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Who is Buying All the AI Startups? Google, Intel, Apple, Twitter and Salesforce

#artificialintelligence

Nearly 140 private companies working to advance artificial intelligence technologies have been acquired since 2011, with over 40 acquisitions taking place in 2016 alone (as of 10/7/2016). Corporate giants like Google, IBM, Yahoo, Intel, Apple and Salesforce, are competing in the race to acquire private AI companies, with Samsung emerging as a new entrant this month with its acquisition of startup Viv Labs, which is developing a Siri-like AI assistant.


Why Salesforce Is Snapping Up AI Startups (and Passing on Marketing Ones)

#artificialintelligence

This article originally ran in Term Sheet, Fortune's newsletter about deals and dealmakers. Last year, the U.S. tech titans slowed their pace of acquisitions, but three companies bucked that trend: Google, Intel, and Salesforce.com. Of the three, Salesforce had the highest acceleration of deals. Last year the $53 billion software company did 120% more acquisitions than it did in 2015, according to CB Insights. I spoke with John Somorjai, the EVP of corporate development and Salesforce Ventures, about AI startups, startup valuations, how the company deals with coop-etition, and what's overhyped.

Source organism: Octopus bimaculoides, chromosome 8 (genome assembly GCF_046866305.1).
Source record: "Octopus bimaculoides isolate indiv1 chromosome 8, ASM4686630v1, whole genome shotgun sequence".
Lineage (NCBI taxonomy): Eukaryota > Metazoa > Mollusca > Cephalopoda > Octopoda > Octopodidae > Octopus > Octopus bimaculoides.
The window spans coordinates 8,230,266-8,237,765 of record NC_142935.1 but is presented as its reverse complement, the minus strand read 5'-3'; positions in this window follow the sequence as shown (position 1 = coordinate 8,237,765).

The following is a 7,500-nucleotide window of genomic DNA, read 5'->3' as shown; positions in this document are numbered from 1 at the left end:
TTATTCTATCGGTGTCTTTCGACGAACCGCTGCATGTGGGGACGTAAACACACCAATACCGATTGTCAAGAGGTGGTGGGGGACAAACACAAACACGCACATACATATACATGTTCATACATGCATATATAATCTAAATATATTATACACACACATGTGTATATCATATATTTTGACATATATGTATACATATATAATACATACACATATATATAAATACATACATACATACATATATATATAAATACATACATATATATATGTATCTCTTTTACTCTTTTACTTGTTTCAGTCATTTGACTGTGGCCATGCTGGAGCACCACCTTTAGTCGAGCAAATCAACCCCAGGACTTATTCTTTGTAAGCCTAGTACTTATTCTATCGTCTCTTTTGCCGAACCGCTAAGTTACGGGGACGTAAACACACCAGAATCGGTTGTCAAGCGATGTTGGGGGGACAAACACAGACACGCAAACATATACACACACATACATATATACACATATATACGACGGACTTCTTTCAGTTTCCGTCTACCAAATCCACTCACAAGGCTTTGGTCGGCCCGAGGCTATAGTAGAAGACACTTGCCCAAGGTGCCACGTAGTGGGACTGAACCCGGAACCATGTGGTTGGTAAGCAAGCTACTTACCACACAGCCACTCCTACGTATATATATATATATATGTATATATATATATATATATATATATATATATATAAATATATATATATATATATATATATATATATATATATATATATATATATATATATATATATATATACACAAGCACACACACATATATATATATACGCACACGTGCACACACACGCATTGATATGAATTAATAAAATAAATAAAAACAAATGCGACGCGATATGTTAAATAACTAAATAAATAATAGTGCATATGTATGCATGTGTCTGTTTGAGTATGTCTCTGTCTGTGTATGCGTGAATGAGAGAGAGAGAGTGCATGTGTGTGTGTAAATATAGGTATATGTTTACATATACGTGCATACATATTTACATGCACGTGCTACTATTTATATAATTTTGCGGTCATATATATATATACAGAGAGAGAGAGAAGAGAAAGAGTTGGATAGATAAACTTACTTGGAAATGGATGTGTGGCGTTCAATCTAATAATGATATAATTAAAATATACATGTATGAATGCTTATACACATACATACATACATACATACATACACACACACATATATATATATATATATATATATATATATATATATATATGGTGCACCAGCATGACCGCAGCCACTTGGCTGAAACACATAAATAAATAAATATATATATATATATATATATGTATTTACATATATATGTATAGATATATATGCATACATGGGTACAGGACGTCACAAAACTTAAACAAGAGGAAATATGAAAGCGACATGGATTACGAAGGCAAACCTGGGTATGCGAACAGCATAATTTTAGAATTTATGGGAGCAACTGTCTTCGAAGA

Salesforce to acquire data center optimization startup Coolan

PCWorld

Salesforce.com has signed a definite agreement to acquire Coolan, the developer of a platform for data center hardware analysis and optimization. The acquisition appears to be designed to help Salesforce boost its own infrastructure for its customer relationship management software. "Once the transaction has closed, the Coolan team will help Salesforce optimize its infrastructure as it scales to support customer growth around the world," Amir Michael, Coolan's cofounder and CEO wrote in a blog post on Thursday. A Salesforce spokeswoman confirmed the acquisition. Financial terms of the deal were not disclosed.



Knowledge Acquisition in the Development of a Large Expert System

AI Magazine

This article discusses several effective techniques for expert system knowledge acquisition based on the techniques that were successfully used to develop the Central Office Maintenance Printout Analysis and Suggestion System (COMPASS). Knowledge acquisition is not a science, and expert system developers and experts must tailor their methodologies to fit their situation and the people involved. Developers of future expert systems should find a description of proven knowledge-acquisition techniques and an account of the experience of the COMPASS project in applying these techniques to be useful in developing their own knowledge-acquisition procedures.